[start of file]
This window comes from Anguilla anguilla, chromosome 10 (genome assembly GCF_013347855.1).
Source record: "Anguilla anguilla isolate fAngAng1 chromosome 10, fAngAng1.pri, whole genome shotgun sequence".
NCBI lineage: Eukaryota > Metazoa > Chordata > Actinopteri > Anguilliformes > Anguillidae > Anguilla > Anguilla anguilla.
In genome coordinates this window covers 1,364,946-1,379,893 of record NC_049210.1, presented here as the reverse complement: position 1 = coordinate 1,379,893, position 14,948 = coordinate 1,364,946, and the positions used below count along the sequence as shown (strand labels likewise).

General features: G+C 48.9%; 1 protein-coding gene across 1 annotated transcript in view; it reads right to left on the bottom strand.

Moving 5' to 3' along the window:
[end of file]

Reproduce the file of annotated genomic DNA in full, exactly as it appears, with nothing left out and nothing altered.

This window comes from Anguilla anguilla, chromosome 10 (genome assembly GCF_013347855.1).
Source record: "Anguilla anguilla isolate fAngAng1 chromosome 10, fAngAng1.pri, whole genome shotgun sequence".
NCBI lineage: Eukaryota > Metazoa > Chordata > Actinopteri > Anguilliformes > Anguillidae > Anguilla > Anguilla anguilla.
In genome coordinates this window covers 1,364,946-1,379,893 of record NC_049210.1, presented here as the reverse complement: position 1 = coordinate 1,379,893, position 14,948 = coordinate 1,364,946, and the positions used below count along the sequence as shown (strand labels likewise).

General features: G+C 48.9%; 1 protein-coding gene across 1 annotated transcript in view; it reads right to left on the bottom strand.

Moving 5' to 3' along the window: